PDF file for this lesson:
Wes Montgomery’s concept of time
This is the first of many Wes Montgomery solos I will be demonstrating. It is my firm belief that anyone who is even remotely interested in playing modern jazz guitar should transcribe Wes Montgomery. Of course, I would never suggest that a player should make a habit of blatantly lifting Wes’s lines and rehashing them in their own solos. In fact, I don’t think Wes’s harmonic ideas should be the focal point of these transcription studies. Simply put-Wes Montgomery’s time is better than any jazz guitarist who has ever lived. It should be the goal of every aspiring jazz guitarist to get inside of Wes’s head and experience his feel under their own fingers. Transcribing Wes Montgomery can be a painful process. In making this video, I played the solo about 25 times. Each pass was academically acceptable for sure. If my performance were transcribed, it would look correct on a piece of paper. In listening back to each pass, I would hear a line or two that wasn’t quite inside the pocket. Usually, I was rushing an eighth note here or an eighth note there.
Eventually I got an expectable take and I was one step closer to reaching some of my personal goals as a musician. During the process of transcribing Montgomery, I never become discouraged by my failures because I realize that I am trying to conquer the work of one the most sophisticated musicians in the history of jazz. John Scofield is quite right in saying the following regarding Wes Montgomery:
“He was more as an interpreter of jazz, but on the guitar. He swung as a good horn player; he was saying as much as a horn player.”
Again, I can’t say enough about Wes Montgomery’s time and it’s relevance to today’s guitarists. Wes could play any part of the beat, at any tempo, and in any style. In fact, it is literally impossible to fully notate a Wes Montgomery solo. The notation would be too cluttered and arduous to even look at. Not to mention his virtuosic technique which Wes described in a rare interview:
“When I started I bought the whole works. I got a box of picks because I felt sure there would be the right one in there for me. I refused to play unamplified, so I’m sitting in my house playing, you know – happy, but when I used my brand new amplifier I guess I didn’t think about the neighbors. Soon they started complaining pretty heavy. But I was enjoying myself because it wasn’t noise to me, it was music. But after two months my wife came to the door and asked me would I kindly turn that ‘thing’ off. Well, ‘thing’? It was a guitar and amplifier, you know? So I laid my pick down on the amplifier and just fiddled around with the thumb. I said is that better.? Oh yes, she says, that’s better. So I said I’ll play like this till I get ready to play out, and then I’ll get me a pick. Well, that wasn’t easy either because I found out that I had developed the thumb for playing so that when I got ready to work my first job I picked up a pick and I think I must have lost about fifteen of them! I just didn’t realize that I had to develop my pick technique, too. So I said ‘later’ for the pick. I was just playing for my own amusement so it was great. See, I couldn’t hear the difference in the sound as it is today, so I figured OK, I’ll just use my thumb. Probably a thousand cats are using their thumbs – only they’re not in Indianapolis! The more I learnt about it, I found out that less guys were using their thumbs and I began to get a little frightened!”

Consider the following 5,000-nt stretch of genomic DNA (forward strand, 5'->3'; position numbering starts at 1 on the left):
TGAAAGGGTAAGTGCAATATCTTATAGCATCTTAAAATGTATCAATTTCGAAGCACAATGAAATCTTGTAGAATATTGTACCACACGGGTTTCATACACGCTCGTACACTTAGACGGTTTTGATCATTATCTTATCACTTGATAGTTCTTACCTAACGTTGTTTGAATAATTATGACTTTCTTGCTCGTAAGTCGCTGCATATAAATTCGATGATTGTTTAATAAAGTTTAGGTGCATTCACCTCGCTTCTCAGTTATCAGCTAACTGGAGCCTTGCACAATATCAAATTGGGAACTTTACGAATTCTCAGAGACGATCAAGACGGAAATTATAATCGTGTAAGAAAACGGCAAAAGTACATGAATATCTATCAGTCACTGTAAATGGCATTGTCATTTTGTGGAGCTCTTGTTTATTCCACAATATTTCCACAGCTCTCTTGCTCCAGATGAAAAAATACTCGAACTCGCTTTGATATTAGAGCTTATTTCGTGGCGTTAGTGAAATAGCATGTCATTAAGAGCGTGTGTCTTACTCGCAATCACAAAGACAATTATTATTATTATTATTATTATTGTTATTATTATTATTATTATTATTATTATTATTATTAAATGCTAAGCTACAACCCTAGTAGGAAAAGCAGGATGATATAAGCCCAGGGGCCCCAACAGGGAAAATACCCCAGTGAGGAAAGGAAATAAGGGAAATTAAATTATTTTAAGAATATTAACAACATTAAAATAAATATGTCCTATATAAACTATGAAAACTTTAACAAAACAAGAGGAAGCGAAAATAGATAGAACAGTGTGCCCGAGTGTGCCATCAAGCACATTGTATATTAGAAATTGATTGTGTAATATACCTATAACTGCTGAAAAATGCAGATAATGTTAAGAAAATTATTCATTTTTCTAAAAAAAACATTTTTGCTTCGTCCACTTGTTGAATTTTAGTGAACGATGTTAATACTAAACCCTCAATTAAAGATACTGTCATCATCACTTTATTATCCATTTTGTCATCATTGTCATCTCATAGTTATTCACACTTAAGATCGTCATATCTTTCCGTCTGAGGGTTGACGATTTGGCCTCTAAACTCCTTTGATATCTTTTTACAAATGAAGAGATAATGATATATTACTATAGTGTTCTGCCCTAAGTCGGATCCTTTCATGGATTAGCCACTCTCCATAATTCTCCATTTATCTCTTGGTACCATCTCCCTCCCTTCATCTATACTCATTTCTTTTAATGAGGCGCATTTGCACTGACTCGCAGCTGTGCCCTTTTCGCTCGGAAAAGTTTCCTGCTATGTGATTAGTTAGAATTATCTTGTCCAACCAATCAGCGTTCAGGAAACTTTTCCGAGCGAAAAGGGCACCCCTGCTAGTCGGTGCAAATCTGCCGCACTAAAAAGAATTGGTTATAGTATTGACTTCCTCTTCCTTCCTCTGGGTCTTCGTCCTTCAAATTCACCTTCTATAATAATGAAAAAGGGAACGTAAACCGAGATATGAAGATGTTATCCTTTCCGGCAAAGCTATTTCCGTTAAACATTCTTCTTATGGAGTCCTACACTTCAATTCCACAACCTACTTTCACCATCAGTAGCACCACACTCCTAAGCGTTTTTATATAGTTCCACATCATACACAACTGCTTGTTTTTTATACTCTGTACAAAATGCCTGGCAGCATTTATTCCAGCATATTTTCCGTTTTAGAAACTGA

Originally, I recorded a step-by-step analysis for my video. Unfortunately, the video was long winded, lengthily, and at times distracted. In order to accurately deal with Wes Montgomery’s technique and rhythmic precision, one needs a format much larger than what is available. With that being said, I have decided to dissect those portions of the solo that I find need the most attention. Please use the transcription I have provided to follow the following commentary. Please note that the measure number proceeding each statement should correspond with the notation provided:
*Before approaching each phrase of the solo, be extremely conscious of the techniques employed. In several passages, Wes employs a series of Pull-offs and hammer-ons. Also, one should aware of the beat placement used. Many phrases “push and pull” the beat. Finally, pay close attention to the dynamic range and accents inside each phrase. Several phrases actually create a subtle crescendo. Finally, be aware of the fact that Wes rarely employed the 4th finger in his lines. Often, you will see several lines executed using only the first two fingers.